Adam: I’m certainly hoping so! I mentioned the KS page a second ago, and I know you guys are in the home stretch and it’s painfully close, so I’m really hoping it works out! It’s a pretty unique sort of game as far as these things go, right? You’ve got shmup action and point and click, Shadowgate-y stuff going on in different parts?

Alex: Basically, we’re fusing these two genres together into a new genre. It’s not just two things in the same game, they’re cohesively combined. It’s like in Super Mario Bros: You play through the normal jumping levels outside and in the sewer, then all of the sudden you get to a level where you’re swimming. The swimming doesn’t feel like a different game even though the game play radically changes during those parts. It all still feels like the same game – so with Mazer, we have parts where you’re flying in your ship, you encounter bosses which have dialogue with you just like in adventure games, you chose your responses. Same with when you’re walking around – you encounter various other characters and have dialog and you have the option to shoot anything with your pistol so there is still action even in the adventure parts. We want the two different game plays to feel like one thing: natural.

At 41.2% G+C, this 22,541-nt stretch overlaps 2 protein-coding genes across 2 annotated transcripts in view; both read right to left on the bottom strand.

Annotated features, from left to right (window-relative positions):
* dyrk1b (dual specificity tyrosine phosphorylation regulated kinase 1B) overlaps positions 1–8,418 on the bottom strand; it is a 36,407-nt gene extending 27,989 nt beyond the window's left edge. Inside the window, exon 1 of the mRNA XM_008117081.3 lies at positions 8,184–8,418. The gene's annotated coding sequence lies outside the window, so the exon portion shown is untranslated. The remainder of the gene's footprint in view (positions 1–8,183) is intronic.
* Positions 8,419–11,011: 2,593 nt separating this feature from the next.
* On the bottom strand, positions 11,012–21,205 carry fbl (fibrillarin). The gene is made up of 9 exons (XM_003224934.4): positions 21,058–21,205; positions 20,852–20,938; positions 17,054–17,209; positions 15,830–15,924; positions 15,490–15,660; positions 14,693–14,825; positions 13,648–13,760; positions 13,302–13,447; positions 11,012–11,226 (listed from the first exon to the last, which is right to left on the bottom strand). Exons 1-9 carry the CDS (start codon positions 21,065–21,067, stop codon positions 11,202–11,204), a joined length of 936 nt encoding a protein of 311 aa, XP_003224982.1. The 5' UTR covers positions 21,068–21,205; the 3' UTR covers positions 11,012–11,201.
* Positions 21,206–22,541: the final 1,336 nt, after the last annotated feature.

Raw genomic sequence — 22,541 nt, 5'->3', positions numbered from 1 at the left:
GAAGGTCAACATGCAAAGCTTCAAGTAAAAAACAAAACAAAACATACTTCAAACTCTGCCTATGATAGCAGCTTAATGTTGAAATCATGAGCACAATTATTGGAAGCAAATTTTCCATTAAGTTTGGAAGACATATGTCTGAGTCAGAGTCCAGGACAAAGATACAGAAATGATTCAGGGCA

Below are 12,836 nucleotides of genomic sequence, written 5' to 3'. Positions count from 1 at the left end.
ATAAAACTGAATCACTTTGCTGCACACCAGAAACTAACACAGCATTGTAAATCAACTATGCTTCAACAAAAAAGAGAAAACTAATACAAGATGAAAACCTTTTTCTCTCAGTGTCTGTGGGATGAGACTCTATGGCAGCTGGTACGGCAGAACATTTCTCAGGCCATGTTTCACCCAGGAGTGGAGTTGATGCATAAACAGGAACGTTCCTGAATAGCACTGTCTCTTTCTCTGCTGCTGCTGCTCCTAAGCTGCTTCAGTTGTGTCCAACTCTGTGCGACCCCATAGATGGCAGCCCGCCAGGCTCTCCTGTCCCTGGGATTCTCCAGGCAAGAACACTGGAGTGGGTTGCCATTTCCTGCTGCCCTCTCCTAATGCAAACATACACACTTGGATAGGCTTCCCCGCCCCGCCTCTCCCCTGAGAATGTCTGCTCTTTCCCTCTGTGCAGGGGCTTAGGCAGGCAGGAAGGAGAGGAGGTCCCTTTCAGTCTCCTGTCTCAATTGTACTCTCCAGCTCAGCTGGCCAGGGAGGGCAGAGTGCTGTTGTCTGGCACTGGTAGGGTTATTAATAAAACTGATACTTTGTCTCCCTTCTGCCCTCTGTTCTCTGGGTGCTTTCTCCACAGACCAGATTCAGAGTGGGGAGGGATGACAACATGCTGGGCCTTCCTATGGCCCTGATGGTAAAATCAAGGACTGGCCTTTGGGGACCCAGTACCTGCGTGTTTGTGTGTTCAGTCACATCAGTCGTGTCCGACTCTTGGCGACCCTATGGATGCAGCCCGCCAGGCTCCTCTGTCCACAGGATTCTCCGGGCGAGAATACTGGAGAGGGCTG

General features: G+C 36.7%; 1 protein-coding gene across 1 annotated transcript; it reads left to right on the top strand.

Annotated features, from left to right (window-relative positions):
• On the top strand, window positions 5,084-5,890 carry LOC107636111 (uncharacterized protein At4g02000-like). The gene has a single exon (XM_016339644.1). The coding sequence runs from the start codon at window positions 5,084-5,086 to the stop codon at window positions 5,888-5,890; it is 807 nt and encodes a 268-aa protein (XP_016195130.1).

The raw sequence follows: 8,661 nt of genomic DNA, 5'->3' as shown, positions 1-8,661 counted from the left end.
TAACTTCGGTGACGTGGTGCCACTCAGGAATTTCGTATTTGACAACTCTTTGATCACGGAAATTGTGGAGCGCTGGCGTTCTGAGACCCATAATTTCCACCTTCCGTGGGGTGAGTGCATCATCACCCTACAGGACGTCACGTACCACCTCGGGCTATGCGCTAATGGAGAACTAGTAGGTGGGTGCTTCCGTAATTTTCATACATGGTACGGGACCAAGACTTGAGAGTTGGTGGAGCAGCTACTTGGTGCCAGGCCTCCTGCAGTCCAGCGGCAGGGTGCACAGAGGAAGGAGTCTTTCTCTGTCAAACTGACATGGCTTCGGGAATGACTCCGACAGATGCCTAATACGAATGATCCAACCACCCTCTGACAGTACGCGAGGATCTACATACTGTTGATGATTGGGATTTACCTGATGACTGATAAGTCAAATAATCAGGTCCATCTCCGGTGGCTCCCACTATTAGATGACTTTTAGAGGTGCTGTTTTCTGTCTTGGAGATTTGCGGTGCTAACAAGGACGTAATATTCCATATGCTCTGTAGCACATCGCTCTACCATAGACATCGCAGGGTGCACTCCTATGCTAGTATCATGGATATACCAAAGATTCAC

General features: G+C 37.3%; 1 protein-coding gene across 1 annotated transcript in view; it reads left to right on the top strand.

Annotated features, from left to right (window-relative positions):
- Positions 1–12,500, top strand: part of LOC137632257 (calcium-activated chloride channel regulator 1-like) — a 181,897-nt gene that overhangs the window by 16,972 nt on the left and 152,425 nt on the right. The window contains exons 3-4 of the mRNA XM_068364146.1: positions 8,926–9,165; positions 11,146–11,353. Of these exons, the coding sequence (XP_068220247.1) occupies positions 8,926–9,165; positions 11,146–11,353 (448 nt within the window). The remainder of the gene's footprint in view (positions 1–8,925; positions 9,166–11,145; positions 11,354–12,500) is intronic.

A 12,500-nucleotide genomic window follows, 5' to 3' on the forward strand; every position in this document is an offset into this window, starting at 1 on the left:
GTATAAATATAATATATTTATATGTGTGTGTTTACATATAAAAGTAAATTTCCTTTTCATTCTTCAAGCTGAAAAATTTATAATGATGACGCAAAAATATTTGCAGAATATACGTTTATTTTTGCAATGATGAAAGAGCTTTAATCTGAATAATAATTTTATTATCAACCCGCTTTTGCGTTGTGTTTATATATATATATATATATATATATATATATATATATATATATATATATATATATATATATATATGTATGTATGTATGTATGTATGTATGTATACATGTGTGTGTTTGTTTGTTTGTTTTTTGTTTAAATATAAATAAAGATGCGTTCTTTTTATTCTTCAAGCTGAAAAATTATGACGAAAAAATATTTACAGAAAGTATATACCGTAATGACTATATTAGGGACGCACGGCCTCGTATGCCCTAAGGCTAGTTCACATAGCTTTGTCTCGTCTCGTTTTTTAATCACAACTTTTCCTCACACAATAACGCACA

Adam: That makes a lot of sense! Now, the better question: Do you have enough save slots to use the shoot first method on literally every scene, and then go back and fix it? (I’m kidding, that’s a terrible idea.)

Alex: Actually, our design breaks the story up into many modules, so depending on choices you make in the game you’ll get different storylines. So yeah, you can go into the game guns blazing and shoot as many things as you want (if you survive). Being violent can bring an end to your life pretty quick though – a lot of the other characters are badasses. For example, Mega Ran is an NPC in the game and he’s a bounty hunter – you don’t want to mess with him.

Adam: Ah yes, I saw you’d just announced him! That’s so badass! You guys seem to have quite a bit of crossovers planned, both with other game devs as well as real life like with Mega Ran. It’s cool you guys have so much support from the community!

Peep this sweet concept art for Mega Ran, Bounty Hunter Extraordinaire!

Peep this sweet concept art for Mega Ran, Bounty Hunter Extraordinaire!

Alex: We do know a lot of people, which should only add depth to the game. And while we’re friends with a lot of the devs, we’re not just crossing over with people because they’re friends – we legitimately picked out things we think fit or are just too cool not to put in the game. We were selective about it.